“It is deeply disappointing that Matthew Guy’s Coalition is again denying Victorians lower power prices, clean energy and jobs and investment across the state,” he said.

“This week’s antics in Parliament suggest that the recent track record of Coalition attacks on our environment will continue through to next year’s state election. In the past 12 months, Matthew Guy’s Coalition has voted against a new Climate Change Act, voted against encouraging more rooftop solar, and now voted against large-scale renewable energy – the cheapest and cleanest form of new electricity.

“Victorians are sick and tired of Coalition energy wars. We’re ready to embrace a booming renewable energy industry that cuts prices and pollution. If the Coalition wish to remain relevant to Victorian voters then they need to get on board with Victoria’s clean energy future,” Wakeham said.

The state Coalition party, meanwhile, continues to oppose the renewables target, which opposition leader Matthew Guy has repeatedly described as “Daniel Andrews’ reckless, go-it-alone VRET.”

And while the LNP appears to have made little comment about Friday’s passage of the Bill, it has previously vowed to have it scrapped if successful in next year’s state election.

“This is a bill which is about making life harder for ordinary Victorians, because we have to understand the human cost of the moral and political vanity that is contained within this bill,” said shadow Treasurer Michael O’Brien in Parliament late last month.

“Labor and the Greens say, ‘This is fantastic. Let’s go back to the Stone Age. Let’s try to get rid of electricity. It’s far better for people to feel the moral pain of paying higher bills, because that saves the planet somehow’ — what utter garbage,” O’Brien said.

“This is why this is a bad bill. It is why we will not only oppose it but, if this has the misfortune of passing this Parliament, we will repeal it.”

Friends of the Earth – which has been one of the key drivers of the VRET Bill – was also critical of Guy’s opposition, and said it ignored that renewables enjoyed strong support among Liberal party voters.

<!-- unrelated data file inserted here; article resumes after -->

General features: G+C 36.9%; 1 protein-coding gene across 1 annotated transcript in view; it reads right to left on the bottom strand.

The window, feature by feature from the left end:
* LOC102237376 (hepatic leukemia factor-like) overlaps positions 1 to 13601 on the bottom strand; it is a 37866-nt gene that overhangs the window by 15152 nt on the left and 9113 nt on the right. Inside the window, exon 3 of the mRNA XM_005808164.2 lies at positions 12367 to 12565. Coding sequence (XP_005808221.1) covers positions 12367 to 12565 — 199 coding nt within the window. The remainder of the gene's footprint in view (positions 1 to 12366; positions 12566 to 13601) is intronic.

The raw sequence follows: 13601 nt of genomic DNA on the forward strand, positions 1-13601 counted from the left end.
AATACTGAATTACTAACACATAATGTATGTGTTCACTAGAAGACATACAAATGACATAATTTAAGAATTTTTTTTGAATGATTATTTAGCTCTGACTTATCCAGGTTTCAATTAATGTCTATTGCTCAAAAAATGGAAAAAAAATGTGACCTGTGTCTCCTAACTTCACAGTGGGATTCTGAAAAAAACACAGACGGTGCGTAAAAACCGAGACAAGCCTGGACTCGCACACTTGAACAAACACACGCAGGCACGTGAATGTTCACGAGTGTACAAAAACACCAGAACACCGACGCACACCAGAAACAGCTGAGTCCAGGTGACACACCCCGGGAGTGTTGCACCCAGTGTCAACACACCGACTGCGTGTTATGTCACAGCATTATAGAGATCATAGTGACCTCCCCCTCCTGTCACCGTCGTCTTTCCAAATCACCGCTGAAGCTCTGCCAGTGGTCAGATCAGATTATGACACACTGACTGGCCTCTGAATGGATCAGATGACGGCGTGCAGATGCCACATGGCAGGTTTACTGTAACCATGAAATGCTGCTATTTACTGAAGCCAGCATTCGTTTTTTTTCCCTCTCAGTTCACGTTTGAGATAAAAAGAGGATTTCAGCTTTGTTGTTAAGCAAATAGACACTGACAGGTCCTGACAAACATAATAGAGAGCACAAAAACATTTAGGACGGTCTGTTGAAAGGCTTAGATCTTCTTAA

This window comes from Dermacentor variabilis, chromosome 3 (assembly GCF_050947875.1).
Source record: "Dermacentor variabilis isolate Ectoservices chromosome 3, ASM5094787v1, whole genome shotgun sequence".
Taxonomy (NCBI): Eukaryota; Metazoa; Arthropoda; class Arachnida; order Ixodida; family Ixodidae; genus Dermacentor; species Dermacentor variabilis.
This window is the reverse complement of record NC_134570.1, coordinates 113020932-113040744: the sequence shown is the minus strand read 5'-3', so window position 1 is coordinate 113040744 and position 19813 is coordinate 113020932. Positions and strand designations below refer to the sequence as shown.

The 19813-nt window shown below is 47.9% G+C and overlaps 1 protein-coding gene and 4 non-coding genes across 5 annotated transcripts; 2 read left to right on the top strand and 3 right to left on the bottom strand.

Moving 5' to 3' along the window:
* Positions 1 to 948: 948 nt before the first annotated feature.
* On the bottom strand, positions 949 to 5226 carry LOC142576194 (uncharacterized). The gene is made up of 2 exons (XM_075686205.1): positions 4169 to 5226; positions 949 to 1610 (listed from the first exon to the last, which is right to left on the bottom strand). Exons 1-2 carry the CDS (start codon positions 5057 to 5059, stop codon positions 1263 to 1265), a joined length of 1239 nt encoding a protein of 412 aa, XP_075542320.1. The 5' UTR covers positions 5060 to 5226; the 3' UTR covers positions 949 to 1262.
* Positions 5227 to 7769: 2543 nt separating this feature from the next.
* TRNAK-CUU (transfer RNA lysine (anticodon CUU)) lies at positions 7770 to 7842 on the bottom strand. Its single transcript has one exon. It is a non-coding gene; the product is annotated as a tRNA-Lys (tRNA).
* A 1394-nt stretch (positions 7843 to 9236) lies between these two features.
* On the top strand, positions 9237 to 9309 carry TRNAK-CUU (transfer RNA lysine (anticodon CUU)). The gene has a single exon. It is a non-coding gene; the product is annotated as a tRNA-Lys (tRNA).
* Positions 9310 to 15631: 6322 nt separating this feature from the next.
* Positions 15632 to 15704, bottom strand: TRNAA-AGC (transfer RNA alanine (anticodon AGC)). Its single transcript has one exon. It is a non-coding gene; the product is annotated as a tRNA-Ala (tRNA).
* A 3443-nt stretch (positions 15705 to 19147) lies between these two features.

“In 2017, it’s unacceptable for politicians to vote against policies to tackle climate change,” said Leigh Ewbank, Friends of the Earth’s climate change spokesperson.

“With unprecedented bleaching of the Great Barrier Reef and parts of Victoria experiencing a record dry June, now’s not the time to be blocking action on climate change.”

“Victorians will remember the opposition’s vote against renewable energy jobs and cheaper power when they go to the polls in 2018.”

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  1. solarguy 3 years ago

    Some good news for a change. Well done Victoria.

    • Ken Dyer 3 years ago

      Indeed well done. But I also think that they could have done better and I hope that the target is revised upward again, after they attend to sorting out the people of the Latrobe Valley.

      Victoria has 3 brown coal power stations there (Loy YangA, Loy YangB and
      Yallourn) comprising 12 generating units, all over 30 years old, that
      together total 4530 megawatts capacity.

      If the response to a recent clean energy auction in Queensland that received more than 8000 MW in bids is any indication, replacing every brown coal generator in Victoria could be accomplished right now.

      The only thing holding a higher target back is preparing the Latrobe Valley communities for the inevitability of the clean power technology disruption that is happening, how it will affect their lives, and how the transition to clean power can be accomplished without affecting supply.

      • Richard 3 years ago

        A big off shore wind industry connected to pumped hydro in Gippsland could be a game changer down there. It would help them to stay in the energy game. All the big power lines come from down there, so the infrastructure is already in place.

        • Ken Dyer 3 years ago

          Yes Richard you are right, if you wanted to maintain the incredible power line network that came about only because of the brown coal deposits.
          You can put solar anywhere closer to the end user and wind too, particularly along the coast. The big risk of course is all those gold plated networks will become stranded assets as the energy providers de-centralise.